Monday 25 December 2023

The Current Cinema - Barrie Pattison recommends tracking down MASTER GARDENER (Paul Schrader, USA, 2022)

Master Gardener,
 the new (2022) Paul Schrader has caught up with us.  Since he surfaced with his script for Scorsese's Taxi Driver, Schrader's been one of the most challenging personalities in movies. He's impressive in person. I've watched him front a meeting. One time critic and media teacher, he can talk film and hold an audience as long as the organisers will let him. In his films, Schrader comes close to actually pulling off the stunt of fusing popular culture and high art. Hollywood directors as diverse as Orson Welles, Charles Vidor and Sam Fuller had a go at that with dodgy results.

Master Gardener kicks off with titles on a striking background of stop-motion plants blooming. We rapidly get to characters, whom some commentators find under-written. Sigourney Weaver's first appearance lets us know she's a Louisiana old money society matron from the way she summons her head gardener Joel Edgerton with demands for boosted returns on a charity sale of the flowers he supervises. She refers to her grand niece as "mixed blood." 

Joel Edgerton, Master Gardener

Edgerton is revealed more gradually in blip inserts of him as a bearded member of a black-uniformed militia and shots of him updating a log book - the historic difference between English and European gardens. Like a range of the writer-director's protagonists, his lead here deals with the extremes of experience by keeping a diary that we watch him entering at night, seated alone with a reading lamp and backed by his voice over, like Claude Laydu in Journal d'un curé de campagne. Even more than American Gigolo's re-working of Pickpocket, this is Schrader's closest approach to his hero Robert Bresson - not really a claim to my admiration. 

Quintessa Swindell, Master Gardener 

The girl turns up as twenty something Quintessa Swindell, whom Edgerton finds a suitable pupil. Master Gardener keeps on setting up expectations, which are much more mundane than the ones the film film actually delivers.  Is Esai Morales Edgerton's AA Sponsor or is Edgerton going to be the White Saviour subjugating the rebellious spirit of the girl from the minorities? Their relationship is knowing. "It's always fun to watch grown men in pastel pants out-bid each other over a flower."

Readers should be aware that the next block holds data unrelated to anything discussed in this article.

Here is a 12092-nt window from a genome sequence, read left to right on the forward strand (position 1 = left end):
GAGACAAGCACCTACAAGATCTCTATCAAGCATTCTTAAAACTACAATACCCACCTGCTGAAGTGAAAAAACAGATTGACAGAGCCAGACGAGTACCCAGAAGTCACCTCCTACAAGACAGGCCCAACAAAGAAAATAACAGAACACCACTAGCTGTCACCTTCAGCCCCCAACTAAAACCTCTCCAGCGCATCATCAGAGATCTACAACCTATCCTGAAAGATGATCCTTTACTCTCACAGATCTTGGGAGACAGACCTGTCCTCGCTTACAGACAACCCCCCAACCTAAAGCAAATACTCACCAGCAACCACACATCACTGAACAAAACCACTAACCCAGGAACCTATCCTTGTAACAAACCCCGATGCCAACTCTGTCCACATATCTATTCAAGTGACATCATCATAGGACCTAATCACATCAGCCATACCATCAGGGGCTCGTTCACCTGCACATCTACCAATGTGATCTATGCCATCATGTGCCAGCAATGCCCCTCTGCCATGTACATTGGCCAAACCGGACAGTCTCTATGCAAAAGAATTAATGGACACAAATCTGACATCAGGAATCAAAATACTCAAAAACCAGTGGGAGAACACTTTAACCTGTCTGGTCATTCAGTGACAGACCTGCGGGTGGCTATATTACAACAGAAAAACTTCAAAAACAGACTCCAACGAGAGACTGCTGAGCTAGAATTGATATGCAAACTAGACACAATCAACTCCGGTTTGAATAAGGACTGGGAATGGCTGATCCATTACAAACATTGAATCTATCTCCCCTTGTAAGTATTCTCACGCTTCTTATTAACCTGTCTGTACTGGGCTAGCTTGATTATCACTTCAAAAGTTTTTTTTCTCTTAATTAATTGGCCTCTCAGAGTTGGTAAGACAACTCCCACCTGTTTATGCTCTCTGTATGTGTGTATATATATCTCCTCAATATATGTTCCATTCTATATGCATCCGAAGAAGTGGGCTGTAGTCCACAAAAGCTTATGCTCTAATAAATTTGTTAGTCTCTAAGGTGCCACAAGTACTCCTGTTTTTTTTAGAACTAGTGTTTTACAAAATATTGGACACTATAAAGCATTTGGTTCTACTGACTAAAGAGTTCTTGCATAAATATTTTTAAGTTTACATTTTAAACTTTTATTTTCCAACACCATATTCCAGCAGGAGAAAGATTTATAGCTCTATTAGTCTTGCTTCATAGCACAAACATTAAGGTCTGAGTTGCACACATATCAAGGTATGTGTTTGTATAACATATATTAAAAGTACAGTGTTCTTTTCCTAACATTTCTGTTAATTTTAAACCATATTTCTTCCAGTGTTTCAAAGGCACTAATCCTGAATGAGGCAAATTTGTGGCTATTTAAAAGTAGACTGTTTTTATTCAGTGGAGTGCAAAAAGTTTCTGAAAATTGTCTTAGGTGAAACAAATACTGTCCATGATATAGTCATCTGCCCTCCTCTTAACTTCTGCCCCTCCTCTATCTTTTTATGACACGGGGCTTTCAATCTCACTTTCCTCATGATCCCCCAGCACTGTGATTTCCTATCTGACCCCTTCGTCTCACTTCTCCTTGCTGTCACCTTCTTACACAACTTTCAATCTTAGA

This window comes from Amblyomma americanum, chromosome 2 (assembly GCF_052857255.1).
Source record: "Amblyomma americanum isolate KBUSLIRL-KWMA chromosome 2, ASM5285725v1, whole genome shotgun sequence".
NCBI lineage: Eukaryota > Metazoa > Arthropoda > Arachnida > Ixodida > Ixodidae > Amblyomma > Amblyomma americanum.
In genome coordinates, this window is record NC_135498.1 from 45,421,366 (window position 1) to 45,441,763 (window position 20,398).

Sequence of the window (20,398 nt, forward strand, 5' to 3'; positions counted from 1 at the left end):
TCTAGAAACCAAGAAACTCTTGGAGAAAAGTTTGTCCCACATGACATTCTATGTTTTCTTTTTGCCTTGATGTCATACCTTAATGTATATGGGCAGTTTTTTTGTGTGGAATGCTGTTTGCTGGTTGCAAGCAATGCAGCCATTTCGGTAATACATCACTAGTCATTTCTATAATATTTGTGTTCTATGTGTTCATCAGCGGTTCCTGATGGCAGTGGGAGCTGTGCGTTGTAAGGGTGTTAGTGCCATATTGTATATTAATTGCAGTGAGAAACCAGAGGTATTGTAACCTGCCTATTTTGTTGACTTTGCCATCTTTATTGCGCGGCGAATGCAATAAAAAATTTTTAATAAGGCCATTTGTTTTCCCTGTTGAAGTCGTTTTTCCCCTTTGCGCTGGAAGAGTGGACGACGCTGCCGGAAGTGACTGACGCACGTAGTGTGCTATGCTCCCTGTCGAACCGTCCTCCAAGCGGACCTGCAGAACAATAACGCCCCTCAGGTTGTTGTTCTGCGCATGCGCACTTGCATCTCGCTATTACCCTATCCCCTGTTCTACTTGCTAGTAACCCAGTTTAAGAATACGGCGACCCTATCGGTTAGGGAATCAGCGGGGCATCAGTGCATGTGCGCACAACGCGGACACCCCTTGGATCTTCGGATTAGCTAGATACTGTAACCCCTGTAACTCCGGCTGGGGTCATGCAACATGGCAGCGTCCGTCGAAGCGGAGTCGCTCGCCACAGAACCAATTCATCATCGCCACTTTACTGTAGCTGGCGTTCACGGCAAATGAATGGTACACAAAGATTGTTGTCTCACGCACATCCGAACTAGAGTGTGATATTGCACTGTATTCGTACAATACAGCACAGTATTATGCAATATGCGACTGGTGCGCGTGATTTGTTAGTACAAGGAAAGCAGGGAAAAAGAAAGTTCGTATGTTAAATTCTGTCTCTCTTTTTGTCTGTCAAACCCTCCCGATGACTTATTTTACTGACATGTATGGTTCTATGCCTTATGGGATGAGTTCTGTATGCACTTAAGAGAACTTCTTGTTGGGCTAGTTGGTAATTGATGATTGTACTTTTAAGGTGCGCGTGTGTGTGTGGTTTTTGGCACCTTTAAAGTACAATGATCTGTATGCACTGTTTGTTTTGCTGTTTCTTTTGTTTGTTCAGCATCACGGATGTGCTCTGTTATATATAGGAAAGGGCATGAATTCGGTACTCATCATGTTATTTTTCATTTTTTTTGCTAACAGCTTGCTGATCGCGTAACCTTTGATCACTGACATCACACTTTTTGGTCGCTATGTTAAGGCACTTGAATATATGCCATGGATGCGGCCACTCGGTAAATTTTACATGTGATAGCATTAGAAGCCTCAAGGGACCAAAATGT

Turns out teacher and pupil both bring baggage.  Schrader likes leaving trails of breadcrumbs. His films are full of material that his followers swoop on. I'm surprised that the mixed notices this has gathered aren't on about about being banished from the garden. 

What we do get once again is shock revelation and ultra violence. I didn't think the film could survive turning the Sigourney Weaver character nasty but Our Man was testing his and the audience limits. Edgerton's amiable, stoic Travis Bickle substitute takes some getting over. They work at it, with him concerned about the fate of the jailed associates he rolled over on, or that of Weaver and even her porch dog after the attack, a not altogether subtle attempt to soften the character. 

Joel Edgerton, Sigourney Weaver, Master Gardener

We note that right wing extremists, as here, and in The Blackklansman or the new Fargo series, have replaced gangsters and Communists as stock villains in Hollywood movies and  quite possibly the U.S. collective mind. 

Technical work and performances are superior, with the support etching their presence in small screen time, but words are Schrader's material. The dialogue registers in the meeting with Morales planting an imaginary gold star on Edgerton's forehead, contrasted with the apparently purposeful replacement. When the characters want sex they verbalise  it, something that some festival audiences couldn't handle. The vandalism of the garden team's loving work is not the shock that the film intends any more than the reveal on Edgerton's tattoos. Schrader can manage wide shot scenics and gives the player's effective close ups, but in the two shots he falls back on, attention drops. I won't buy the labored regeneration symbolism, particularly as visualised with the drive through the flower verge road. Probably the most telling image is Edgerton, the severe black of his work clothes broken by the red patch of his pruning shear  handles.

The conclusion with Edgerton's dismissing Weaver's use of her word ("I've known obscene") is the film's big ask. I don't find it completely satisfying but the film offers more substance than most of what we see, including Schrader's other films. It is going to stay with me. It would be a pity for it to slip by. 

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